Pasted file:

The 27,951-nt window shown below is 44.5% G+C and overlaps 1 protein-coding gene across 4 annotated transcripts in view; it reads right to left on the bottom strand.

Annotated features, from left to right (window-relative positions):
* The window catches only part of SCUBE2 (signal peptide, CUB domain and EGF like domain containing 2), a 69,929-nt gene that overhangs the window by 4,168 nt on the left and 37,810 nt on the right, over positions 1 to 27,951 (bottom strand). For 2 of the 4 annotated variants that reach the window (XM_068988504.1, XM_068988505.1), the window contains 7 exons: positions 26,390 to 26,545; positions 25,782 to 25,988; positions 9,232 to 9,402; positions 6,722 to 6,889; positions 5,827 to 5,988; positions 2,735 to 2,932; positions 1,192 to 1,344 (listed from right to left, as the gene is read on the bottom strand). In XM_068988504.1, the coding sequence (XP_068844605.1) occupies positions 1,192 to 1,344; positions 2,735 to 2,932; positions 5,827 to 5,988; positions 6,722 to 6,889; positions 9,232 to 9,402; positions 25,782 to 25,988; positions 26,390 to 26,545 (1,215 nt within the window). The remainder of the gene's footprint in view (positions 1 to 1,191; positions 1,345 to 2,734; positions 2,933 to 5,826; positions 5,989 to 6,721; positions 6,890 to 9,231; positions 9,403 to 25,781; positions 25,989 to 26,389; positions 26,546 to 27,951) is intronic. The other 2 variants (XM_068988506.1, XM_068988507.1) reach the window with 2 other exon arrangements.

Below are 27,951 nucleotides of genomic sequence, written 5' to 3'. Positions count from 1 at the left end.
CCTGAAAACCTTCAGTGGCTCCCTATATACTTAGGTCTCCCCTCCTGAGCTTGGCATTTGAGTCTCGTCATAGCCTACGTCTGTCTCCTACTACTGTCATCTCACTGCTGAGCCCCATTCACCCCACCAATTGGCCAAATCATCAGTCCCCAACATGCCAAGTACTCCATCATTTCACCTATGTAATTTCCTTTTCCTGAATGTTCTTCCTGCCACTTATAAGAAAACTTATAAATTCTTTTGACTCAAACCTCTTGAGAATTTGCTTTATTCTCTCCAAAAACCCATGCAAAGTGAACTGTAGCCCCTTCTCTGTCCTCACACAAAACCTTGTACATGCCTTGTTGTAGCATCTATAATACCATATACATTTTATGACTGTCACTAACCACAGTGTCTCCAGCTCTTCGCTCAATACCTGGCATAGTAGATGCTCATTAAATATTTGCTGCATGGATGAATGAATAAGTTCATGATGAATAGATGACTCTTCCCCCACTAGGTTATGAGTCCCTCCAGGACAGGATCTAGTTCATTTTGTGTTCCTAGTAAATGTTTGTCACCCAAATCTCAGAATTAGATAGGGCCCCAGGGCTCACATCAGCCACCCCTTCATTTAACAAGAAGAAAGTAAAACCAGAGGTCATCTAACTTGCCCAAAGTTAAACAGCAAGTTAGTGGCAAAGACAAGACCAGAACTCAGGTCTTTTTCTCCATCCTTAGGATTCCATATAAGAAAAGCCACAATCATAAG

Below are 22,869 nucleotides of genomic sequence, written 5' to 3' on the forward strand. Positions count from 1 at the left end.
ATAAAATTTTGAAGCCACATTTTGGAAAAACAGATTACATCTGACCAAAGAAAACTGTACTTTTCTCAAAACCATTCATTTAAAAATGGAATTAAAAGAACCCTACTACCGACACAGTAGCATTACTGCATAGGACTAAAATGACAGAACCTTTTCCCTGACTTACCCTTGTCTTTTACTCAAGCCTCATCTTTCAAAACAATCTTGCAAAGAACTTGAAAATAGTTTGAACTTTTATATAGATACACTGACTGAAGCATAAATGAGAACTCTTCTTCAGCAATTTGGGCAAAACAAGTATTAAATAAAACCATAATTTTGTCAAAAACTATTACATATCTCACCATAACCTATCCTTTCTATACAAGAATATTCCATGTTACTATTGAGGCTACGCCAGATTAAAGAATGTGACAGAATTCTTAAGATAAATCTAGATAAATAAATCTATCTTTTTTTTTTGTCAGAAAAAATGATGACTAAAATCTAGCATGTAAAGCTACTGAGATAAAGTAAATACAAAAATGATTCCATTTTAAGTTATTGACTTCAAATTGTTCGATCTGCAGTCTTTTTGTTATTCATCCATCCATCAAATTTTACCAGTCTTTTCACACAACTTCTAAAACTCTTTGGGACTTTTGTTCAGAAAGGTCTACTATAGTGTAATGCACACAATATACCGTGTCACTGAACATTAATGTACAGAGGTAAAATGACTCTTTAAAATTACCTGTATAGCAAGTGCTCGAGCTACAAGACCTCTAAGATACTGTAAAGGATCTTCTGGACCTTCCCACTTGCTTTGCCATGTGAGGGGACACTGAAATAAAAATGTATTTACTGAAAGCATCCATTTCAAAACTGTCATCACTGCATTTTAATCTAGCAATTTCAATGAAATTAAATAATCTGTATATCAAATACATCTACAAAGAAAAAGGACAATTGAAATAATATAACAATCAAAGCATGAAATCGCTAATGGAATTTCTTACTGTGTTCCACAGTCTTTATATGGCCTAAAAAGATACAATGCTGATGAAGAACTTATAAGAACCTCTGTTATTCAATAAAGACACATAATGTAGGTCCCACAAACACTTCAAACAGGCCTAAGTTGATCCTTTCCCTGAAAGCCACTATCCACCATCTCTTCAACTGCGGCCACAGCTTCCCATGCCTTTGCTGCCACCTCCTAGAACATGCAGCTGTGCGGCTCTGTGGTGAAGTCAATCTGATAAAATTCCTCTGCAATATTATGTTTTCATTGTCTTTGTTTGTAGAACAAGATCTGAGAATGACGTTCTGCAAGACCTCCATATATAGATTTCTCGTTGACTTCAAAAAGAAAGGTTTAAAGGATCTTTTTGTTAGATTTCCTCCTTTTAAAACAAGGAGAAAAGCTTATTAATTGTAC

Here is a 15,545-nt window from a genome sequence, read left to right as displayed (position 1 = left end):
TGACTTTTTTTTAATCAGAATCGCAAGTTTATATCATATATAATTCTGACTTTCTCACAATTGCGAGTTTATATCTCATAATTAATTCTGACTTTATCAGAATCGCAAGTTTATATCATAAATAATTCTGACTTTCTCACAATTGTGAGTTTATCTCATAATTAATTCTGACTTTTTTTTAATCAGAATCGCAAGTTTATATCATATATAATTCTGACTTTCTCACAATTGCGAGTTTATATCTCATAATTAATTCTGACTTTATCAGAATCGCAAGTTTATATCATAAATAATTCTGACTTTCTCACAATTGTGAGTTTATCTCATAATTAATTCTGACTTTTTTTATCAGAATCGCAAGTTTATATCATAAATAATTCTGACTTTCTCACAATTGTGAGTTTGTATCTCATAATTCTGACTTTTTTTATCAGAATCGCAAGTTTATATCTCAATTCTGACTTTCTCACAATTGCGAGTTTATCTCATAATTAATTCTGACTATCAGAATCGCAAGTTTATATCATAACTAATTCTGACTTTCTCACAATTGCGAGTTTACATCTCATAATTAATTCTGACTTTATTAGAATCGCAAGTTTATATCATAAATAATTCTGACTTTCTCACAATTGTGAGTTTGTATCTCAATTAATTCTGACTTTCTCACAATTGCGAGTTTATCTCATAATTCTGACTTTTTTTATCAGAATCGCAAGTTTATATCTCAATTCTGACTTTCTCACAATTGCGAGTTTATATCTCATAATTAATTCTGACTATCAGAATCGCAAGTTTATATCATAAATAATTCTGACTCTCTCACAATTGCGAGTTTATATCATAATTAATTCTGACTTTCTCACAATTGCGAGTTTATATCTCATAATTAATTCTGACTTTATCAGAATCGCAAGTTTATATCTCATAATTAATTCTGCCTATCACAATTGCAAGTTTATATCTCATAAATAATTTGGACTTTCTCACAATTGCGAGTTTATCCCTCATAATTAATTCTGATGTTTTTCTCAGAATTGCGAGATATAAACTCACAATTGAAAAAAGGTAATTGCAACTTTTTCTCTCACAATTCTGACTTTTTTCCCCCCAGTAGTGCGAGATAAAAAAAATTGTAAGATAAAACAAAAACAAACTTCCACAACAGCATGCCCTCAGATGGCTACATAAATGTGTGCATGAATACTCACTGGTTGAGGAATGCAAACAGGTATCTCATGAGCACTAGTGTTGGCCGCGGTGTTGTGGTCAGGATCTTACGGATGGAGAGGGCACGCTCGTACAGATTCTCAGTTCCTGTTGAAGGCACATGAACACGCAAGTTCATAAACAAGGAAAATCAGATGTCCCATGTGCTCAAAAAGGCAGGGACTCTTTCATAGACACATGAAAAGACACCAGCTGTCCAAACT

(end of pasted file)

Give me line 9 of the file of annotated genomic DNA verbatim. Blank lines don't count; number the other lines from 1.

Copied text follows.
TGACTTTTTTTTAATCAGAATCGCAAGTTTATATCATATATAATTCTGACTTTCTCACAATTGCGAGTTTATATCTCATAATTAATTCTGACTTTATCAGAATCGCAAGTTTATATCATAAATAATTCTGACTTTCTCACAATTGTGAGTTTATCTCATAATTAATTCTGACTTTTTTTTAATCAGAATCGCAAGTTTATATCATATATAATTCTGACTTTCTCACAATTGCGAGTTTATATCTCATAATTAATTCTGACTTTATCAGAATCGCAAGTTTATATCATAAATAATTCTGACTTTCTCACAATTGTGAGTTTATCTCATAATTAATTCTGACTTTTTTTATCAGAATCGCAAGTTTATATCATAAATAATTCTGACTTTCTCACAATTGTGAGTTTGTATCTCATAATTCTGACTTTTTTTATCAGAATCGCAAGTTTATATCTCAATTCTGACTTTCTCACAATTGCGAGTTTATCTCATAATTAATTCTGACTATCAGAATCGCAAGTTTATATCATAACTAATTCTGACTTTCTCACAATTGCGAGTTTACATCTCATAATTAATTCTGACTTTATTAGAATCGCAAGTTTATATCATAAATAATTCTGACTTTCTCACAATTGTGAGTTTGTATCTCAATTAATTCTGACTTTCTCACAATTGCGAGTTTATCTCATAATTCTGACTTTTTTTATCAGAATCGCAAGTTTATATCTCAATTCTGACTTTCTCACAATTGCGAGTTTATATCTCATAATTAATTCTGACTATCAGAATCGCAAGTTTATATCATAAATAATTCTGACTCTCTCACAATTGCGAGTTTATATCATAATTAATTCTGACTTTCTCACAATTGCGAGTTTATATCTCATAATTAATTCTGACTTTATCAGAATCGCAAGTTTATATCTCATAATTAATTCTGCCTATCACAATTGCAAGTTTATATCTCATAAATAATTTGGACTTTCTCACAATTGCGAGTTTATCCCTCATAATTAATTCTGATGTTTTTCTCAGAATTGCGAGATATAAACTCACAATTGAAAAAAGGTAATTGCAACTTTTTCTCTCACAATTCTGACTTTTTTCCCCCCAGTAGTGCGAGATAAAAAAAATTGTAAGATAAAACAAAAACAAACTTCCACAACAGCATGCCCTCAGATGGCTACATAAATGTGTGCATGAATACTCACTGGTTGAGGAATGCAAACAGGTATCTCATGAGCACTAGTGTTGGCCGCGGTGTTGTGGTCAGGATCTTACGGATGGAGAGGGCACGCTCGTACAGATTCTCAGTTCCTGTTGAAGGCACATGAACACGCAAGTTCATAAACAAGGAAAATCAGATGTCCCATGTGCTCAAAAAGGCAGGGACTCTTTCATAGACACATGAAAAGACACCAGCTGTCCAAACT